The relevance of IRMA

B. Naga Trinadh
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Verghese Kurien
Verghese Kurien

It was one of the best moments of my life when I met the Great Verghese Kurien in Anand. Out of curiosity, I asked him what made him settle down in a small village like Anand, when he had a Masters degree from a US university. With a gentle smile he replied, “True development is the development of men and women, and this idea made me stay in this little town for more than 50 years as an employee of farmers, and I was never able to give this up for what many call a better life. I hope to enthuse young women and men to adopt my passion as theirs”.

As a member on the board of management of IIM, Ahmedabad, Dr Verghese Kurien suggested IIM–A students should serve the nation for at least three years before going in search of greener pastures. Upon hearing this, one of the members on the board, who was a top industrialist from Ahmedabad, took his cigar out of his mouth and said, “So, Dr Kurien, you want our graduates to go and milk cows?” Dr Kurien stood up and replied: “No, you continue to teach them how to suck on cigars”, and then resigned from the board. This event led to the birth of a unique institution — Institute of Rural Management, Anand (IRMA).


Recently, the Organising Committee of Agriculture Leadership Awards, under the Chairmanship of Professor M. S. Swaminathan, pioneer of India's Green Revolution, presented the Agriculture Leadership Award 2011 to IRMA, under the Development Leadership category. The decision was arrived at, keeping in view the transformational role that IRMA has played in rural development through academics, research, and developmental initiatives. With the rapid increase in management professionals, most management institutes are doing all they can to emphasise their 100 per cent placement figures, attract MNCs, flaunt those staggering salary packages, and send their students to corporate offices in leading cities across continents. Unlike most of the institutes that prepare professionals for this rat race, IRMA strives to improve the lives of millions of people in the rural areas.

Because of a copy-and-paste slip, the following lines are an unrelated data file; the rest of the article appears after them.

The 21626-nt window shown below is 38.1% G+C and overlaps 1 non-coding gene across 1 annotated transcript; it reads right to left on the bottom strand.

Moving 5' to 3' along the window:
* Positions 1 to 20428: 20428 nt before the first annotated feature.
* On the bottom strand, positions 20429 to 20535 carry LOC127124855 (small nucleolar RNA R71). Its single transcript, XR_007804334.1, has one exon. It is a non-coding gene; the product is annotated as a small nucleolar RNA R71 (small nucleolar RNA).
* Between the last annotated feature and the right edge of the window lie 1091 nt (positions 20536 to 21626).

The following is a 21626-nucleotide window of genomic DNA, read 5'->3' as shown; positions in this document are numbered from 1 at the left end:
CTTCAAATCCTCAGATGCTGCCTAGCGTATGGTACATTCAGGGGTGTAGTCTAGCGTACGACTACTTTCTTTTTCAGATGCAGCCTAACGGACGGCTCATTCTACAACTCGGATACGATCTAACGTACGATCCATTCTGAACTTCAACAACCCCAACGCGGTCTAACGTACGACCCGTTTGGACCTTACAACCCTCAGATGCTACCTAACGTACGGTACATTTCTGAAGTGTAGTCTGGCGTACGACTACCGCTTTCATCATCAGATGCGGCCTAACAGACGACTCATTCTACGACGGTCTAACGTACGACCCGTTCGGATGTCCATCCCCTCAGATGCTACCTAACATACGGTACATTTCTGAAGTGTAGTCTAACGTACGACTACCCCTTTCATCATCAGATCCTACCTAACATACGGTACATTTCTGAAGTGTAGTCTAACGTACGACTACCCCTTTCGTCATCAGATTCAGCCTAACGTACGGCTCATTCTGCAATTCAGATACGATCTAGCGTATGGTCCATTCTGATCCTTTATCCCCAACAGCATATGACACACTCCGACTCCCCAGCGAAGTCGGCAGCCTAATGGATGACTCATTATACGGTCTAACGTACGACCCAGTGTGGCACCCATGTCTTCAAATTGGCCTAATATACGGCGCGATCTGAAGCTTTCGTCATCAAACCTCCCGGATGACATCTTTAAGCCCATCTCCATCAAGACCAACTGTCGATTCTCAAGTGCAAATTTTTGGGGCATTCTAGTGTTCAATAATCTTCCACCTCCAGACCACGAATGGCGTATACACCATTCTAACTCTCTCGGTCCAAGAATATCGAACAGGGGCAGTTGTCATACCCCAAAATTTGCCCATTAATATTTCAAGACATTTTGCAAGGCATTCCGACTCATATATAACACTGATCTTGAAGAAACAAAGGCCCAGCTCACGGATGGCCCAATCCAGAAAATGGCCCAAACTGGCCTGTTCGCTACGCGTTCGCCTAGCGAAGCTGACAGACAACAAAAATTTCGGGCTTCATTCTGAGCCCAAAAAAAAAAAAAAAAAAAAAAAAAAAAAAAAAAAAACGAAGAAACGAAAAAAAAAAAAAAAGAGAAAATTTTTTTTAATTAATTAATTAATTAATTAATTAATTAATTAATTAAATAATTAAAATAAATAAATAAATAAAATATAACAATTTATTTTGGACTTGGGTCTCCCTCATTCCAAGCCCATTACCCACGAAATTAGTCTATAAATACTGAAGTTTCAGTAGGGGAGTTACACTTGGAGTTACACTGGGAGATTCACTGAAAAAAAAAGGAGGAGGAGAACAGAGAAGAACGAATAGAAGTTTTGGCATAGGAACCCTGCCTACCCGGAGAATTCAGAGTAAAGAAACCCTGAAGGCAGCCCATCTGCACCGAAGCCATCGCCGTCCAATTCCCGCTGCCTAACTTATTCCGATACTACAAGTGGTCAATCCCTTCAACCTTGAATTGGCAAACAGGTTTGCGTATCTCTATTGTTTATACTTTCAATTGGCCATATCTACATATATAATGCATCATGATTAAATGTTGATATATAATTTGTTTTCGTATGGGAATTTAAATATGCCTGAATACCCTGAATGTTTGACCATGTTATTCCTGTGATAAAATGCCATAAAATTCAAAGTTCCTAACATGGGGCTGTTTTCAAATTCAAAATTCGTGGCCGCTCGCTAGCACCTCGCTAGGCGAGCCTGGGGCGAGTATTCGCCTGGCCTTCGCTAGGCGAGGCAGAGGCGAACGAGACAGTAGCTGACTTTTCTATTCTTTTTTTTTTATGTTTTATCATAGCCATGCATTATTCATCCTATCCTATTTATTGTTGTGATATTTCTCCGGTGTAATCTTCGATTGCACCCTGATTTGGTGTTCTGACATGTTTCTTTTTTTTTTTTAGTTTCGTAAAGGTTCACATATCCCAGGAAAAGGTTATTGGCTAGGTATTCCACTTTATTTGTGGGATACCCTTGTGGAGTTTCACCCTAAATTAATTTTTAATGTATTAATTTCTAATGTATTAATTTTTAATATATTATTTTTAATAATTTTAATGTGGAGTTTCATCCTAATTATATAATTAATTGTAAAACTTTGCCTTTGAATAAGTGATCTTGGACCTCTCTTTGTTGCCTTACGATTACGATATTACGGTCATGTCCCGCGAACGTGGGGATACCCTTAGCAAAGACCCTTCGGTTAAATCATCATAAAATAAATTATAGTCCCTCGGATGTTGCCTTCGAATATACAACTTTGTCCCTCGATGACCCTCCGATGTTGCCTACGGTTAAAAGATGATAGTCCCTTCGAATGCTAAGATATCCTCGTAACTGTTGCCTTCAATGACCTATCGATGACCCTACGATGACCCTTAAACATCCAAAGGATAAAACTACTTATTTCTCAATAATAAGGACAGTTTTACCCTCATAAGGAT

While we look at cities like Mumbai or Delhi as big markets, the fact is that the smaller towns are changing rapidly, and also serving as extremely important centres for the growth of manufacturing, industry and services. IRMA is consistently contributing to policy formulation, advocacy and research pertaining to the rural economy and the development sector.

It doesn't come as a surprise that the rural development ministries of Andhra Pradesh, Bihar and Gujarat are doing well; they have been recruiting IRMAns for the past few years in their tribal, rural and development-related departments. Innovations such as E-choupal, that won the Stockholm Challenge award 2006, or the various cooperative societies that are being spearheaded in many rural pockets are just a few of the social and economic contributions of IRMA .The Rs 25 crore grant to IRMA in the Budget is just a token of recognition.

(The author is an alumnus of IRMA and works in the development sector. )

(This article was published on March 23, 2012)
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great work Naga!!!

from:  Nikesh Kumar Das
Posted on: Mar 24, 2012 at 09:39 IST

Good Read !

from:  Arun
Posted on: Mar 24, 2012 at 15:49 IST

As a passout from IRMA, i am forever grateful to Kurien, and the IRMA
family for the road that they set me on.

from:  Nidhi Tewari
Posted on: Mar 25, 2012 at 12:18 IST

As much as I'd like to appreciate the concept of IRMA, I'd also like
to recommend a revision or an alter on the perspective towards the
Rural Sector. Probably IRMA should focus on bringing attention of
larger Corporations to look at the Rural Space on Business Value
aspect than just a Social Value aspect. Enough of CSRs in the Rural

Also, as good as e-choupal has been on the limelight for winning
awards, practical scalability and sustainability has been subjective.
Still hope that it is practically possible and scalable. An award
should be considered as an encouragement point than a Destination or
ultimate recognition.

Hope to see some reasonable evolution.

from:  DSo
Posted on: Mar 25, 2012 at 12:44 IST

good article

from:  kiran
Posted on: Mar 26, 2012 at 13:17 IST

As a person who has been associated with Dr V Kurien for more than 20
years, it gave me great pleasure to read the article written on IRMA and
its founder-Chairman, Dr Kurien, by an IRMAn. It is only appropriate
that Nobel laureate and Green Revolution leader Norman Borlaug had
called Dr Kurien as 'one of the great agricultural leaders of [the 21st]
century'. Dr Kurien is indeed a 'Bharat Ratna' whether or not Government
of India feels so!!

from:  Joseph P A
Posted on: Mar 30, 2012 at 11:00 IST
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